The security on streets and airport was shocking. Let’s recall it was pre 9/11 and very bizarre to a Western eye. At the time it was very hard for an average person to understand how the entire country could constantly live under siege. The military with machine guns were everywhere you went in Jerusalem. Snipers were menacingly stationed on top of the Wailing Wall, full of Jewish worshippers in big black hats – they did expect an attack that night.
When I was leaving Israel, a young and unsmiling airport security girl in military uniform unapologetically and unemotionally squeezed every tube of the healing Dead Sea scrubs and rare creams a bought from the famous beauty company Ahava. The whole check-up procedure lasted 45 minutes. But that was nothing compared to what they’d done to a little boy’s shoe. The Arabic family in the next aisle was told to remove their little son’s shoe. The shoe was ripped apart and tossed out to the cries of the boy. Turned out it was bomb free.
Later in the decade I understood why they did what they did.
Once in the US, for New Year’s I was stuck in our country home in the Berkshires, with only my darling kitty Lilechka for company (you see her on my pic in the top right corner of this blog). It was at the time that I began writing THE EARTH SHIFTER, while also finishing up STEPFORD, USA. Incidentally, the story of Stepford, as journalist Jade Snow gets stuck in the Berkshires alone, while her husband works in New York and abroad, is partially inspired by my own.
That New Year’s we had a totally crazy amount of snow. In town, the mountains of snow pushed from the road to the sidewalks reached second and even third floors of buildings. The sidewalks looked like narrow tunnels, dug between tall white walls. The snowfall began on the 29th and by the 30th our 1/4 mile-long driveway was covered in snow to my waist. Due to the holiday I simply could not get anyone to plow it. Meanwhile, some roads and bridges from New York were closed and my hubby was unable to drive back home. When they cleared the roads and he finally arrived on the night of Jan. 1, I saw his car’s dim lights on the other side of the massive white sheet. Thank god he brought a shovel. We dug simultaneously from both sides, illuminated only by the bright moon’s light, until we met in the middle. That night I fully understood how the WWII Russians and Western allies felt when they met on Elba in 1945.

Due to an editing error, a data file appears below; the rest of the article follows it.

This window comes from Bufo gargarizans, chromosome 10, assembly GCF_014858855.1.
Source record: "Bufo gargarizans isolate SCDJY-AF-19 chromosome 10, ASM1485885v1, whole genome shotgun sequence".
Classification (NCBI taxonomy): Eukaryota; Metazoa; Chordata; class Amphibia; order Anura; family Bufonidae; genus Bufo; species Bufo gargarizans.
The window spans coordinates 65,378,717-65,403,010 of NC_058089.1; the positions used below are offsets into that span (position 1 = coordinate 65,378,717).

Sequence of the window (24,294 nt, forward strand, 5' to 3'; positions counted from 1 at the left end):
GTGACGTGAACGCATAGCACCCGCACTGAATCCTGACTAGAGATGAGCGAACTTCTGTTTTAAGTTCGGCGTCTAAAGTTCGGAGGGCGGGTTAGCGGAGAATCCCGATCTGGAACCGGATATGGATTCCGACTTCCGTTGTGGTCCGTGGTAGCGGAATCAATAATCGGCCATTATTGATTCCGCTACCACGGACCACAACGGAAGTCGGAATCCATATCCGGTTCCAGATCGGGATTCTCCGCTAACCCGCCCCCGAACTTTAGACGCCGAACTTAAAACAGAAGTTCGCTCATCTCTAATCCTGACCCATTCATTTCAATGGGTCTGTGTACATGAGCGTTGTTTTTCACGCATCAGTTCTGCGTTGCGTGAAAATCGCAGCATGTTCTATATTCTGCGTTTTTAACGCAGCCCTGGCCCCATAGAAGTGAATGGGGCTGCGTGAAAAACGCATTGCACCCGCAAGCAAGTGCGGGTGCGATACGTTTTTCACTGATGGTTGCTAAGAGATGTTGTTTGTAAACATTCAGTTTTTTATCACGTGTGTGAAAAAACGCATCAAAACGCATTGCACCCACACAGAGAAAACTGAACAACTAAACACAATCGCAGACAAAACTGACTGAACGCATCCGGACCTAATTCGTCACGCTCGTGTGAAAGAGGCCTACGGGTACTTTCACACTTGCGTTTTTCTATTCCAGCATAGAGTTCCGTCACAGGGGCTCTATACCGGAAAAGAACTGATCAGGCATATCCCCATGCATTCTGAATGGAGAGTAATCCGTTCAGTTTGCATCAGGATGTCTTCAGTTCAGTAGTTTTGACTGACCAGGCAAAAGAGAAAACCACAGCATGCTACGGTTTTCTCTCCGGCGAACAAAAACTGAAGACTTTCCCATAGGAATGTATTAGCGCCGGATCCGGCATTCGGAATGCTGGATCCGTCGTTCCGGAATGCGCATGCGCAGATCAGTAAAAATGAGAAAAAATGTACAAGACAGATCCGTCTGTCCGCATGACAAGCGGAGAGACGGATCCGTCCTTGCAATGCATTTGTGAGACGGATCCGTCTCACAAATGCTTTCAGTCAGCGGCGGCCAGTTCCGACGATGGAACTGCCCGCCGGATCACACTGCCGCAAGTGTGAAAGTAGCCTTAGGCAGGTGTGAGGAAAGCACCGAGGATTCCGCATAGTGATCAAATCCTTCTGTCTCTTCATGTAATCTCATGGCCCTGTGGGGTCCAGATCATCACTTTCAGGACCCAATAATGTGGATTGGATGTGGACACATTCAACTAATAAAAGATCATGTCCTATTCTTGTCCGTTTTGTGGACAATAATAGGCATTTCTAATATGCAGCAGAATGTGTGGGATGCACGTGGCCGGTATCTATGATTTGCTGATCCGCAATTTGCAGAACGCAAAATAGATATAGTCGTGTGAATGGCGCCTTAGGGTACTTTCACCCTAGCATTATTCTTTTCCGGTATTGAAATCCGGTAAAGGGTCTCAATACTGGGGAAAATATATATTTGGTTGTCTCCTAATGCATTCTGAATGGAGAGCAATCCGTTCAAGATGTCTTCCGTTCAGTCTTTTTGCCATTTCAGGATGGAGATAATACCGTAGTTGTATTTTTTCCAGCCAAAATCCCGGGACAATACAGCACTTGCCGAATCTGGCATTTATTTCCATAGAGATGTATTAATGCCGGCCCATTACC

At other times I greeted the New Year on Red Square, and on Times Square. My Times Square New Year has its own funny story, which I’ll tell another time. Those times I spent New Year on Red Square, and generally in Moscow, are some of my most treasured.
New Year’s on Red Square:
These are some of my New Year’s stories. And what are yours? Please share them in comments!
Enjoy Novogodnyaya – New Year’s Song from the Russian girl band Blestyaschie (Shining).
Watch BELOVED RUSSIAN NEW YEAR COMEDIES OF ALL TIME!
Genya, the main hero of the aforementioned The Irony of Fate, or Enjoy Your Bath says: ‘We have a tradition. Every year, on December 31, my friends and I gather at the banya.’ (Banya is a traditional Russian wet sauna or steam room.) That fateful phrase began the incredible adventure, which became the beloved Russian film of all time.
Just like Genya and his friends, we also have a family tradition. For New Year’s we watch the nostalgic Russian movies. Today, I want to share with you the treasures of the golden era of Soviet/Russian cinematography, which we enjoy every year.
Of course, the staple: The Irony of Fate, or Enjoy Your Bath. You can find it on Amazon, or at certain Russian stores. The original made in the 1970s has the incredible magic and freshness that contemporary films are simply unable to reproduce. After all these years, it hasn’t lost its mega-popularity. There is a contemporary Irony of Fate part 2, which is also not at all bad.
Unfortunately, Irony of Fate is unavailable on YouTube. But the good news, I found several other all-time New Year favorites! And the best thing, they are posted on YouTube for FREE and they come with English subs! All highly recommended by me!
NEW RUSSIAN FILMS JUST ADDED!
Some have already celebrated the New Year. Still 12/31/16 on my side of the pond. As promised, FREE links to some of my fave Soviet/Russian New Year’s films. These are all 5 stars or above in my classification, in other words, world classics and eternal favorites (for more on my rating scale see Russian films page on FT – under RUSSIA tab above!)
NOTE! Most of these come with English subs. Because Mosfilm owns copyright, I cannot post them on FT. Please click on links below to watch on YouTube! These are unlisted, the links can only be obtained through watching a Russian version. This means Mosfilm frowns upon sharing. So, please be considerate – I am sharing only with my blog’s loyal readers, those who genuinely love Russia and are interested in her culture.
Carnival Night – Eng subs (Rus: Карнавальная ночь)
Blurb: The bureaucratic and nosy new director of the Cultural Club Ogurtsov annoyingly interferes with the preparations of the event of the year, the New Year Carnival, by demanding bizarre and non-sensical changes to the program. The party organizers are in despair, but their determination to make the concert and carnival a success help them outwit Ogurtsov.
Song ‘5 MINUTES’
Gentlemen of Fortune (Rus: Джентльмены удачи)
5+ STARS – WOULD GLADLY GIVE IT 10+! 1971. Sorry, no Eng subs. One of my fave movies of all time, a comedy with cute songs, great acting and immortal lines that became instant sayings. It is one of my New Year’s films as the action takes place mainly around New Year’s, part in Moscow and part in hot Central Asia.